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Work Place Stress

On this page: What is Work Place Stress?

What is Work Place Stress

It is not unusual for clients to seek counselling at our Centre because they are not coping with the demands of their work. This article provides a brief overview of some of the causes of work place stress and some suggestions for what people might do to manage it.

The stress caused by work can manifest in many ways including insomnia, low mood, excessive fatigue, symptoms of anxiety such as ‘butterflies’ in the stomach, nausea, a sense of dread in relation to attending work, and a general sense of feeling overwhelmed.

The actual causes of workplace stress that result in people coming in for help vary, but commonly include poor management whereby the person seeking help may feel unsupported at work, not sufficiently directed in relation to their tasks and insufficient or unclear feedback. Similarly, when one’s job role is ill defined by management and the worker is subsequently taking on work beyond his or her own expectations and capacity, stress will result. Other factors we have seen include insecurity in one’s job future and working long hours.

Underpayment is another reason people feel stressed as they feel undervalued or a sense of unfairness. Finally when one’s personality is not suited to the job role or work environment, stress often results. An example of the latter cause for work stress would be a person who enjoys working as part of a team, with other people, but is actually working in isolation with little or no contact with people.

There are numerous ways of effectively assisting people suffering work stress in counselling. The best advice is to seek help early so that the stress does not build up to levels that seem overwhelmingly unmanageable – ‘nip it in the bud’ approach. Of course, this is not always the possible.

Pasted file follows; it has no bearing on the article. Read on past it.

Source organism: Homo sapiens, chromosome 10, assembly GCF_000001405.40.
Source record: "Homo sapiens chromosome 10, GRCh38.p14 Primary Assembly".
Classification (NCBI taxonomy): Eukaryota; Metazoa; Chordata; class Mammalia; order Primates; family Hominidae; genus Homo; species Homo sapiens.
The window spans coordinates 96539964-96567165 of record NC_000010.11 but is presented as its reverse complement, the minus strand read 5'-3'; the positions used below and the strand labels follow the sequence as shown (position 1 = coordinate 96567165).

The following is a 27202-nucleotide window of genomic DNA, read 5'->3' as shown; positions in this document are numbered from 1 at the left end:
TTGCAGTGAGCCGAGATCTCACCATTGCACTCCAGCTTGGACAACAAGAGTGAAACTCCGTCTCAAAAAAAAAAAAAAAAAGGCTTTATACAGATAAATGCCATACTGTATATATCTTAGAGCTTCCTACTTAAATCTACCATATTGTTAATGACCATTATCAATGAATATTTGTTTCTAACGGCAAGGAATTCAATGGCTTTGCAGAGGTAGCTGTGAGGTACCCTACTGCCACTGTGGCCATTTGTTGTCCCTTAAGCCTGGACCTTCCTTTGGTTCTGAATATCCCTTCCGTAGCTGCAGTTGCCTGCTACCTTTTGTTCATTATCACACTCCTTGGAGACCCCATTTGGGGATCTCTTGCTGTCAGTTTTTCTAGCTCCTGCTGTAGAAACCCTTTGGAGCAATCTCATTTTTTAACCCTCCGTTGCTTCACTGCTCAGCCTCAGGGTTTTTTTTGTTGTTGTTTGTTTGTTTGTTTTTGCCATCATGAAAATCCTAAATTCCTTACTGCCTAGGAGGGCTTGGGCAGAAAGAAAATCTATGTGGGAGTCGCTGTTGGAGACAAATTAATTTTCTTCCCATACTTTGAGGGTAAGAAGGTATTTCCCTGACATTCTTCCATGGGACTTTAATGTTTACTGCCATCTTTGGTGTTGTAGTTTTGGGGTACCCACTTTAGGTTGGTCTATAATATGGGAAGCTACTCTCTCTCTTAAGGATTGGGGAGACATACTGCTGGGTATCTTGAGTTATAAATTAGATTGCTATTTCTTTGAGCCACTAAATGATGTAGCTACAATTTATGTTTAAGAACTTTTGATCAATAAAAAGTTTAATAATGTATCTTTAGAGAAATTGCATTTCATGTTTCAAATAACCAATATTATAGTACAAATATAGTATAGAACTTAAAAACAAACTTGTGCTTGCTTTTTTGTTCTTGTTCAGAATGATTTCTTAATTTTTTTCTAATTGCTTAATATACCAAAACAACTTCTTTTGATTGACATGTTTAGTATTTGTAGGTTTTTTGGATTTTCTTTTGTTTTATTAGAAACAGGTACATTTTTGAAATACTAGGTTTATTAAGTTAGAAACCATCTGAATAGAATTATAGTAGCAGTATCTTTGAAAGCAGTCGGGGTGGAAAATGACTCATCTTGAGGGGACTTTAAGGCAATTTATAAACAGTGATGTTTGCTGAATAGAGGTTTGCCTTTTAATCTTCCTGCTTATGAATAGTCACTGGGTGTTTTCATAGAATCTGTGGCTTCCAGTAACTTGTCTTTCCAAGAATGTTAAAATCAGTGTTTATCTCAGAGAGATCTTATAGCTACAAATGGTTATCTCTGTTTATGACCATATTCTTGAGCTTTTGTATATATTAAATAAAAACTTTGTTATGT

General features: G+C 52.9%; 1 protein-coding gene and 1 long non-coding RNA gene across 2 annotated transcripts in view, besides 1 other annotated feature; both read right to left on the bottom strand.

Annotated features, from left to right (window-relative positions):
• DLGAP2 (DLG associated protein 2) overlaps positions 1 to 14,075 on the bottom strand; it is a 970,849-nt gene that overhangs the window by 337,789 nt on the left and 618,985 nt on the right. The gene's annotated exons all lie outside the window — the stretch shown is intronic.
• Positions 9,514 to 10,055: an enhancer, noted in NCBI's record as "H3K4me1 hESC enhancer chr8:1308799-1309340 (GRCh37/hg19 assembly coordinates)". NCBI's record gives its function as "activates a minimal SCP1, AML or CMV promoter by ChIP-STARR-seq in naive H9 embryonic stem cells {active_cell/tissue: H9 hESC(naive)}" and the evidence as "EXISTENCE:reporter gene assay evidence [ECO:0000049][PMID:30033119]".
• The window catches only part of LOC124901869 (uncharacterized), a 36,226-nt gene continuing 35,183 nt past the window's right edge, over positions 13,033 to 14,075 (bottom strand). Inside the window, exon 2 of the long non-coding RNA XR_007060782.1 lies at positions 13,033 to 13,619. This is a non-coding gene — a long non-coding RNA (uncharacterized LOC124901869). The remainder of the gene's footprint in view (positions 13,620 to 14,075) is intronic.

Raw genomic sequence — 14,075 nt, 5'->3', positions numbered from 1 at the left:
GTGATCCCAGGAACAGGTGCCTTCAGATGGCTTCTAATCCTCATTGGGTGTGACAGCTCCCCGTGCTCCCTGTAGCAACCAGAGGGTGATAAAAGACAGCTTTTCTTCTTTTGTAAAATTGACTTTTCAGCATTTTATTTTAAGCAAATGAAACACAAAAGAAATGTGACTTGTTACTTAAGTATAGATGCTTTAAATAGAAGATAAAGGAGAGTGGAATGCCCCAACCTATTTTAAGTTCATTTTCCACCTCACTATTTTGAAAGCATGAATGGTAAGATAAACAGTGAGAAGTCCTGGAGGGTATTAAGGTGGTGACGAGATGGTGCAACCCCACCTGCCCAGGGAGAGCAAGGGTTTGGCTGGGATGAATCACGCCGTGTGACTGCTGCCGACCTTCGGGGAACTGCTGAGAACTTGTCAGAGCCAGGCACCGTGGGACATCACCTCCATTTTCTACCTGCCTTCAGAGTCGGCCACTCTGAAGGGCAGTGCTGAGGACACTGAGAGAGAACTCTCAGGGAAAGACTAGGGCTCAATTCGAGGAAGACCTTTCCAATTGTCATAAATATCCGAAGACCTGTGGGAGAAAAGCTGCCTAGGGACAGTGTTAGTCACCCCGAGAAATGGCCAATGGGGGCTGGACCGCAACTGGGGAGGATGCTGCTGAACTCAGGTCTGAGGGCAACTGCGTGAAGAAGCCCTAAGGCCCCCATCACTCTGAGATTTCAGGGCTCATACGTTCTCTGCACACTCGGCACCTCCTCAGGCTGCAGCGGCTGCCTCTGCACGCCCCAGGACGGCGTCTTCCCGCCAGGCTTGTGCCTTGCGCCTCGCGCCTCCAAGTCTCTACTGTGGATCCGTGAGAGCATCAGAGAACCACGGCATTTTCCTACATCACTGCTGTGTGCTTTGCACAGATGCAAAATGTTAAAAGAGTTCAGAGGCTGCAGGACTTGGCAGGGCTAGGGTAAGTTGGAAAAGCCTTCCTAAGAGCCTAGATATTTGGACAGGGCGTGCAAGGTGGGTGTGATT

Ways of assisting people include training in assertion skills, time management strategies, organisation and planning strategies, self-esteem and confidence building, coping skills training, conflict resolution advice or skills, advice about sexual harassment or work place bullying, or perhaps support or guidance in vocational re-training or changing one’s job.

The possibilities within counselling fall into two categories.
1. Changing things within oneself, such as learning a new skill or thinking about things differently,
2. Changing one’s environment, such as where you are located or use of things such as planning calendars, diaries etc

In addition to your experience within the workplace, there are other very important factors to consider which relate to general stress management. This is very important, as it is reasonable to expect one’s stress level to be lower at work if one is ensuring their stress levels are generally low. This is achieved by ensuring one is getting adequate rest and sleep, a healthy diet, minimal stimulants such as caffeine, nicotine and alcohol, regular aerobic exercise (where one’s heart rate is elevated) and plenty of time for pleasurable activities and social contact. Relationships are of critical importance to one’s psychological well being, so be mindful of the time and capacity you make available to nurture and look after them.


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